The planet’s resources are not infinite and owing to decades of less than optimal practices, we see carbon dioxide levels rising which in turn is potentially changing our climate. As a result, environmental consciousness is high at a personal level. It’s also growing at a business level.
This necessitates us reviewing and considering alternatives in materials, methods and processes that apply to our industry (as much as it does to any other industry).
Can we be green and recycle responsibly without incurring unsustainable high costs?
The really good news where environmental responsibility is concerned, is that it can also make good economic sense.
This is particularly evident in manufacturing in general, and in the window and door industry in particular. And, of course, when anything makes good economic sense, people have an additional powerful motivator for doing the right thing.
One such example is the emergence of closed-loop recycling within the fenestration industry, increasingly viewed as a valuable source of reusable product. Aluminum is a case in point; its initial production is extraordinarily energy-intensive.
From on-site sorting at the building, to scrap processors who use a multitude of smart techniques including electronics, magnets, x-rays, and compressed air, high-grade materials are reintroduced to the supply chain at a fraction of the energy cost of primary aluminum.
This secondary aluminum production is increasing globally. It contributes to reduced supply-side demand; coupled with more building refurbishments (versus traditional knock-down and rebuild approaches), these are examples of positive actions taken as a result of increased environmental awareness.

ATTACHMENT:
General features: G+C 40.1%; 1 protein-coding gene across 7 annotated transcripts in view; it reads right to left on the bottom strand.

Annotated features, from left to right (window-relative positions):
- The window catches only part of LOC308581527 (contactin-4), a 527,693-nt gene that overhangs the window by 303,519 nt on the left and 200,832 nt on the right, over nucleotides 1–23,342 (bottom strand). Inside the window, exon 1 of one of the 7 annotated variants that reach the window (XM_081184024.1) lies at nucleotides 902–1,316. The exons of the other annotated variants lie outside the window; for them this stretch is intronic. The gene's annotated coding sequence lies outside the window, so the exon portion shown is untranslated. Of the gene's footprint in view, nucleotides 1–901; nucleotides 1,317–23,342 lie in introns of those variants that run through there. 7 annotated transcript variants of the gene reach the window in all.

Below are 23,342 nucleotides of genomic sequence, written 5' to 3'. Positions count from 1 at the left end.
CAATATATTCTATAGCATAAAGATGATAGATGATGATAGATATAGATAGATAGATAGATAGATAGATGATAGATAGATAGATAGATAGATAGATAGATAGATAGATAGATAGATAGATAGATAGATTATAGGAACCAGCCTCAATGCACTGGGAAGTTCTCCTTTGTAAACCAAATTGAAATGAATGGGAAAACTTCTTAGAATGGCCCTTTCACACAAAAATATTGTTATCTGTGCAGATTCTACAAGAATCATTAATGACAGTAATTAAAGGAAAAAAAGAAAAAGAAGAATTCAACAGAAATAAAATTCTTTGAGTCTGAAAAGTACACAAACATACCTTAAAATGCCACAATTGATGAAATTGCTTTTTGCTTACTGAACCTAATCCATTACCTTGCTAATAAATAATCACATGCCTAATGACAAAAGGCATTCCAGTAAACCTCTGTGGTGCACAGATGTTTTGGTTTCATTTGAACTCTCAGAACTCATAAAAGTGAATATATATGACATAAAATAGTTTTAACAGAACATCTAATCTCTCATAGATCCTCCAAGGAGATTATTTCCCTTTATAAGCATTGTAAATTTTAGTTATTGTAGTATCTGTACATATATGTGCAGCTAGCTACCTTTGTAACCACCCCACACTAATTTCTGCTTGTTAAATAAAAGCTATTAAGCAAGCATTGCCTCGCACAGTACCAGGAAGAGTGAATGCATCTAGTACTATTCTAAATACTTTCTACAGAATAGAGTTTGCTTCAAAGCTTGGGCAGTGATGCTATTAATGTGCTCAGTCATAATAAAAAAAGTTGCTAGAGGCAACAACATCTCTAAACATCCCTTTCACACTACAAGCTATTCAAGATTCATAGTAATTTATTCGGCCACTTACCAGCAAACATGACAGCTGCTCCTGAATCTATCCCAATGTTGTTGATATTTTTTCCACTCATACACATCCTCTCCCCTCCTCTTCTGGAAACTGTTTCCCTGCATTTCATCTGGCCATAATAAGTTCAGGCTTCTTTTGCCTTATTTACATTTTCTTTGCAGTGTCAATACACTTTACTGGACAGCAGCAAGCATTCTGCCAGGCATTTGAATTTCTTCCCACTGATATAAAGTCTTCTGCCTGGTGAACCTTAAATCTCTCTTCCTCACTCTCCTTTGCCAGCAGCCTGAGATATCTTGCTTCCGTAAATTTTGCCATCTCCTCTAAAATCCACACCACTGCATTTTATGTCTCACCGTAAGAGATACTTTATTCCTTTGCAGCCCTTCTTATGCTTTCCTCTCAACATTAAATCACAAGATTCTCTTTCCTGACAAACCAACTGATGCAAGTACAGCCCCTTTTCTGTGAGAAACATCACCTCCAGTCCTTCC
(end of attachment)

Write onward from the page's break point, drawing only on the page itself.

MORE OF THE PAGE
At the same time, we should always seek process improvement on the manufacturing floor; there is nothing good about mistakes becoming windows and any window ending up in landfill is the worst-case scenario. Not only does this cost money in terms of wasted raw materials, effort and lost production, it also costs the environment.
That’s why good software is becoming an essential part of doing business. Combined with sound processes, it means being able to manage many more moving parts more effectively.
Raw material usage is optimized, with minimal waste and of course, optimizing your production lines means reducing power, water and other resource consumption down to the very minimum required.
It also means eliminating errors, with fewer manual hand-offs between the many different points in the value chain.
All that said, it is heartening to see the extent of environmentally responsible practices from many manufacturers across the United Kingdom and around the world. Today, one routinely sees statements and evidence of green initiatives. We are genuinely an industry that cares – and with only one planet, it matters.